How Do I Treat My Periodontitis?

Dental_healthMore than 65 million Americans have some form of gum disease – a prevalence that now exceeds the number of Americans living with diabetes. Periodontitis, the more severe form of gum disease, is caused by bacteria in the mouth that form plaque below the gum line. Toxins produced by the bacteria in plaque irritate the gums. The toxins stimulate a chronic inflammatory response in which the body turns on itself, and the tissues and bone that support the teeth are broken down and destroyed.

Periodontitis is a disease that has severe consequences for dental health, as it is a leading cause of tooth loss in adults. If you have been diagnosed with it, you will need to partner with a team of dental health professionals to treat it. Here are some of the options that are utilized to treat periodontitis and bring this serious condition under control.

Non-surgical options for treating periodontitis

  • One of the leading options for treating periodontitis is scaling and root planing (SRP). During an SRP procedure, plaque and tartar from above and below the gum line are scraped away (scaling) and rough spots on the tooth root are made smooth (planing). It is performed in your dentist’s office under a local anesthesia. In conjunction with scaling and root planing your dentist or dental hygienist may use a special laser to reduce the bacteria count in the pockets surrounding the teeth.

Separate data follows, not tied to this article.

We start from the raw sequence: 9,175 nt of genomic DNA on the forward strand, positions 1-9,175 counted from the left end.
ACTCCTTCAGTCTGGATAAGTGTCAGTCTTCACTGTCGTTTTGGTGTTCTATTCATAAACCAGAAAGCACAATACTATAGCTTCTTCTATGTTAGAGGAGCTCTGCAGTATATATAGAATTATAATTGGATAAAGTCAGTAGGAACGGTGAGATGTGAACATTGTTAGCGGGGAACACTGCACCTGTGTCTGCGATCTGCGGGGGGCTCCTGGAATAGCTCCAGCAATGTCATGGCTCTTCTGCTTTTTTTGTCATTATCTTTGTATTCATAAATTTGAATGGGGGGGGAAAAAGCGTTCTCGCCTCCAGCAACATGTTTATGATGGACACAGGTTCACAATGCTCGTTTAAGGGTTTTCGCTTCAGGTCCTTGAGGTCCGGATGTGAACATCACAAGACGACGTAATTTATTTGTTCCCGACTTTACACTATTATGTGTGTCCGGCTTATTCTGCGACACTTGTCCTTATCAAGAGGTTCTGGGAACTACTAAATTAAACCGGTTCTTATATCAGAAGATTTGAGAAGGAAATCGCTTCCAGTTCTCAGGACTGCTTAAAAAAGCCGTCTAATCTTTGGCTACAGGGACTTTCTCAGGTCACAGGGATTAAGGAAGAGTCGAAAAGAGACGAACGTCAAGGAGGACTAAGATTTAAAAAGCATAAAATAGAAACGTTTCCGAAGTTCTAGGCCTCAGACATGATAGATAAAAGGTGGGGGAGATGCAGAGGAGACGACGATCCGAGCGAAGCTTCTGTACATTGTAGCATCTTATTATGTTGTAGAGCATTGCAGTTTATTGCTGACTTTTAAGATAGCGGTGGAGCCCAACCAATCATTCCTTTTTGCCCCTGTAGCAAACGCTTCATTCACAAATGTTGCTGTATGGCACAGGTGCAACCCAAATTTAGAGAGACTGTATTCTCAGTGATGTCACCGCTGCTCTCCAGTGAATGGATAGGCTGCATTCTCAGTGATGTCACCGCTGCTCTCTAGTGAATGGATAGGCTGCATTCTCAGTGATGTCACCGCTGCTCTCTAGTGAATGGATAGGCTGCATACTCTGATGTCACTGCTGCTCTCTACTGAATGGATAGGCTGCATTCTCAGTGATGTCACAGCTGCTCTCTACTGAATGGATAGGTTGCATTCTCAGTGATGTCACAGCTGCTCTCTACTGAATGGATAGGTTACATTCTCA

• Antibiotic and antimicrobial medical treatments maybe used in conjunction with SRP. These treatments can range from traditional oral antibiotics to special chips, gels and microspheres, that deliver additional disease-fighting power directly to the mouth surfaces that are impacted by periodontitis.
  • The LANAP Laser Periodontal Treatment uses a laser operating on a specific wavelength to remove unhealthy diseased gum tissue while leaving the healthy gum tissue intact. This leads to less bleeding during the treatment and less post-treatment stress on your gums.

Surgical options for treating periodontitis

  • Flap surgery – This is one of the more common surgical approaches to treating advanced gum disease. Under a general anesthetic, the gums are lifted away from the jawbone and plaque/tartar are removed. If the bone surfaces have become irregular or jagged, they are smoothed down. After the surgery, the gums fit more tightly around each tooth, leaving a smaller area (pocket) where bacteria can become trapped.
  • Bone grafts – If periodontitis has already destroyed a lot of bone in the jaw, a patient may need to receive bone grafts as they undergo flap surgery or another procedure.
  • Tissue regeneration – Another procedure that may accompany flap surgery is guided tissue regeneration, in which a piece of mesh fabric is inserted between the teeth and gums to keep gum tissue from growing where the bone should be.

“Periodontitis presents a huge challenge to dental health,” says Dr. Carol Ford, a Phoenix-based cosmetic dentist. “But your dental care team can help you get your teeth and gums on the road to recovery.”

 

 

 

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